Continuous effort is made to sell us on the idea that the problems we face in our era — the decay of social and environmental fabrics — stems from an estrangement from communities, as if we accidentally decided to leave them behind once upon a time, and that we ought to pay heed to the various calls for a new coming together. Posted on every telephone pole, newsletter and cafe message board are posters and pamphlets begging us to assemble and reintegrate into this or that community. Are we to accept this call to community without haste? Is community actually a source of meaning or value? No, it is not. Community has become false consciousness in a world long liquidated of all vital forms — genuine community has been replaced with sanitized and homogenized relationships and norms. By accepting the vapid buzzword community we co-opt ourselves into the operations of the organs and apparatuses of domination, into a logic of submission.

Perhaps you consider yourself a member of an authentic community: you and your group share common goals, common language and common values. Perhaps you even see community as being outside of, or subversive to the violent and reductive organs and apparatuses that regulate the fabric of our lives. But none of these associations so calmly dubbed community contains the raw density of life’s vital essence: the heart of genuine community. Even the Occupy movement, which in many ways has been an effort to reestablish genuine community, is under constant threat of having its heart purged of the life-sustaining fluids. Just as porn mutates sexuality into violent obscenity, so too does ‘community’ render genuine forms of the vibrancy of life into disturbing obscenity, making it, as Jean Baudrillard would say, “immediately proffered for view . . . for devouring.”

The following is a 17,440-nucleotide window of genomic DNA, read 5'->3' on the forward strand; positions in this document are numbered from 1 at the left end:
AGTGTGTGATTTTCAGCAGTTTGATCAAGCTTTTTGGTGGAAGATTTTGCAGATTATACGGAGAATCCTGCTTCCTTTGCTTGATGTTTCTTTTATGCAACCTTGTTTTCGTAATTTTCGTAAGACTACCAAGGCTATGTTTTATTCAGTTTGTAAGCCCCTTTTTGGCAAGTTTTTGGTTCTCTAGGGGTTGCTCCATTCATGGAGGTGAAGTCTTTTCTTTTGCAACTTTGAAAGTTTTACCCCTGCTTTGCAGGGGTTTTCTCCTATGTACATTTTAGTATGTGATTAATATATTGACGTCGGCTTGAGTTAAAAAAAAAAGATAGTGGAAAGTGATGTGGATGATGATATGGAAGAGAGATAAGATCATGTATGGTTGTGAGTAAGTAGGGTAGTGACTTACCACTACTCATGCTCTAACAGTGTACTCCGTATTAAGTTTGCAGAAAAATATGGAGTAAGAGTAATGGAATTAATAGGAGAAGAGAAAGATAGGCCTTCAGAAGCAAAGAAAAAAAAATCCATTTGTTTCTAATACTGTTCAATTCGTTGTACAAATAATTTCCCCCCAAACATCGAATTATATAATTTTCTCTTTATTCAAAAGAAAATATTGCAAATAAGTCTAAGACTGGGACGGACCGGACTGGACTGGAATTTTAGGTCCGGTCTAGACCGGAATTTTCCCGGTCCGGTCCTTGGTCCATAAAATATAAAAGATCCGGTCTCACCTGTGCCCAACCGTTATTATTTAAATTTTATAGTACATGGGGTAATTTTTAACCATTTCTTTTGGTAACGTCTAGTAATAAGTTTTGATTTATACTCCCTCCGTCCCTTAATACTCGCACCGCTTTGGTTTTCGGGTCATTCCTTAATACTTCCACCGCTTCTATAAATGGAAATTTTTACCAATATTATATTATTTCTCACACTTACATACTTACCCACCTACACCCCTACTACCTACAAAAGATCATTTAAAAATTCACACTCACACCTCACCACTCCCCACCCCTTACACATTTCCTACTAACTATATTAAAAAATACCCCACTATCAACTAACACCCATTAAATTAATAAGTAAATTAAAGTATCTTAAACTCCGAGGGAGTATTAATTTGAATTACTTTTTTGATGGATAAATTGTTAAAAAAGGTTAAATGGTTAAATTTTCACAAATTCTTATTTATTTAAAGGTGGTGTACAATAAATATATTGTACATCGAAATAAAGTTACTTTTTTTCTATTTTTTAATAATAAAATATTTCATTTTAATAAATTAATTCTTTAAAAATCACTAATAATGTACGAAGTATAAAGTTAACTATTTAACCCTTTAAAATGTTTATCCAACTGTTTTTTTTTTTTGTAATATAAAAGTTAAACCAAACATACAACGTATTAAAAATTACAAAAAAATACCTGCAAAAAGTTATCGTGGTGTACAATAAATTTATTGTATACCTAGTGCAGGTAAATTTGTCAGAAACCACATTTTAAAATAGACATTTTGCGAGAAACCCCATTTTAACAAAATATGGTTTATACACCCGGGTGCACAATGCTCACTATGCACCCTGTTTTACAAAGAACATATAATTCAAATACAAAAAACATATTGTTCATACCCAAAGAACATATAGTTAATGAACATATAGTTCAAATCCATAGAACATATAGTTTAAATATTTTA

Accepting the present form of community means, at best, acting out a pseudo-struggle, and at worst, harbouring a complacency to the frameworks and discourses that label, categorize, rape, pillage, reduce, package, market and sell. Furthermore, the boundless growth of different forms of community does not open up the space for authenticity. Rather, it directly corresponds to, as Agamben put it, the boundless growth of apparatuses, the extreme proliferation in the processes of proliferation, in which we living beings are incessantly captured. New types of community does not mean the formation of new freedoms, since that same newness is synonymous with the bulldozing finance-speak of ‘emerging markets.’

It is no longer enough (was it ever enough?) to turn on Pete Seeger’s rendition of Little Boxes while in the company of friends and imagine yourselves to be subversive. After all, there is a line of clothing, eco-friendly garbage, magazines and nicknacks — an entire lifestyle — available for such niche markets.

But the situation is far from hopeless. Genuine community is far from having been made impossible. It is always just beneath the surface, and it’s tiresome trying to continually convince ourselves of the dangers in engaging in anything remotely reminiscent of it. The question of tactics is still open, always open, as the ground is increasingly and incessantly shifting, allowing we clever of minds to act, respond or plan perpendicularities accordingly. If we ever hope to establish genuine forms of community then we must ceaselessly dream, experiment, participate, critically consider and most importantly, act.